Though it was relatively short, the chapter which stood out to me most was that of Chapter 39- wherein two “sisters”, whether blood-related or religiously bound, write to each other, one having just moved North as part of the Great Migration. There are several points integral to understanding this document: the first being the already widening gap between the two-in the way that the sisters write (the writing of the Northern sister being more grammatically correct and with less spelling errors), the second being the measures put in place to recruit migrating black Americans to churches (the Northern sister having arrived “in time to attend one of the greatest revivals in the history of [her] life– over 500 people joined the church” (Sernett 366).), and the third being the ways in which the formerly tight-knit community is able to keep in contact after so many moves (repeated requests for the Southern sister to contact the Northern one when she moves imply that there may be a loss of contact if not- though the Southern sister is somehow able to keep in contact with previous community members who have moved North). What I think is vital to realize is the fact that history is so often told by people who come to power that perspectives of everyday people are indispensable. Oftentimes, those in (relative) power are far removed from the experiences of people who are affected by powerful peoples’ actions. In inspecting the experiences of those people whose lives were affected on a magnified lens, the events unfurling around them can be made more of a human issue.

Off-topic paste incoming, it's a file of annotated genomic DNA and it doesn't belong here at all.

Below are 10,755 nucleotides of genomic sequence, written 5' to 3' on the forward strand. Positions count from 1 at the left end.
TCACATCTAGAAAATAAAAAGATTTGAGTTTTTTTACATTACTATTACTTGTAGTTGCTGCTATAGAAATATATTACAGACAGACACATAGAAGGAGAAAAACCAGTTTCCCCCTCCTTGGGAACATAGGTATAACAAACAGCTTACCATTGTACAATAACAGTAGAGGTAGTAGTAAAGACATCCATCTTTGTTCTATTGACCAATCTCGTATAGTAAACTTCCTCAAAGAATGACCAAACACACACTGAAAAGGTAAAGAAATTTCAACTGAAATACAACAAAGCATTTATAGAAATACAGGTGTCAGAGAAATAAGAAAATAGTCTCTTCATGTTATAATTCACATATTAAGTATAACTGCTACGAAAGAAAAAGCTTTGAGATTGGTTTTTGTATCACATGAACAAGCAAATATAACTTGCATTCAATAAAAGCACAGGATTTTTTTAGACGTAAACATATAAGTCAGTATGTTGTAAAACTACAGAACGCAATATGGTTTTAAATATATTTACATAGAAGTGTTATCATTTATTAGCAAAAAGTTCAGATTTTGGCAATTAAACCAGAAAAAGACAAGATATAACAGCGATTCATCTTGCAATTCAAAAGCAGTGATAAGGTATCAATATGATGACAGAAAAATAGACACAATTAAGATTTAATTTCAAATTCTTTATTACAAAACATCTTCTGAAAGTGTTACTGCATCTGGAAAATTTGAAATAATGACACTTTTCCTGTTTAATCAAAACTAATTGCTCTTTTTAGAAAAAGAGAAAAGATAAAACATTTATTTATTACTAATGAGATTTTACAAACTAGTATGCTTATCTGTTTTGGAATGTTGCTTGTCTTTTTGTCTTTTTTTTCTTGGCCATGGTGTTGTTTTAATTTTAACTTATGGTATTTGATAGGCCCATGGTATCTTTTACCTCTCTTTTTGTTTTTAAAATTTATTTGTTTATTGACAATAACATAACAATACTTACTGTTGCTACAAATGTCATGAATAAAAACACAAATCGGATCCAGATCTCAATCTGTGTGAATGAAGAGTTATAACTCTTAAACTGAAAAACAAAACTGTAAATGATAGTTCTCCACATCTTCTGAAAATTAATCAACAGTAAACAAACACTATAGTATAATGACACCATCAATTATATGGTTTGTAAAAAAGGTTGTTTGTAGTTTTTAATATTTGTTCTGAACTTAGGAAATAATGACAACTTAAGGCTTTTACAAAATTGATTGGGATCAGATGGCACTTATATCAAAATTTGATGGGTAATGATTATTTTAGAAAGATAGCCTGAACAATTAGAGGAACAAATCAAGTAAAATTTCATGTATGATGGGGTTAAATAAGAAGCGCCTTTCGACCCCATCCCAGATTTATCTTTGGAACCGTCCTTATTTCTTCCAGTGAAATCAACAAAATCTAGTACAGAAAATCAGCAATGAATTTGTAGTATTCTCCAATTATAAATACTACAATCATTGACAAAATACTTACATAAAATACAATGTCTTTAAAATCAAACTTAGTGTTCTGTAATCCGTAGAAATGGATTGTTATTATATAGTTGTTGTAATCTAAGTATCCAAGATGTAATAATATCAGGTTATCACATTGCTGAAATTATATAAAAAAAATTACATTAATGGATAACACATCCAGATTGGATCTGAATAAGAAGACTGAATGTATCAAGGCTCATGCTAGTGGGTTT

A map of the patterns of migration!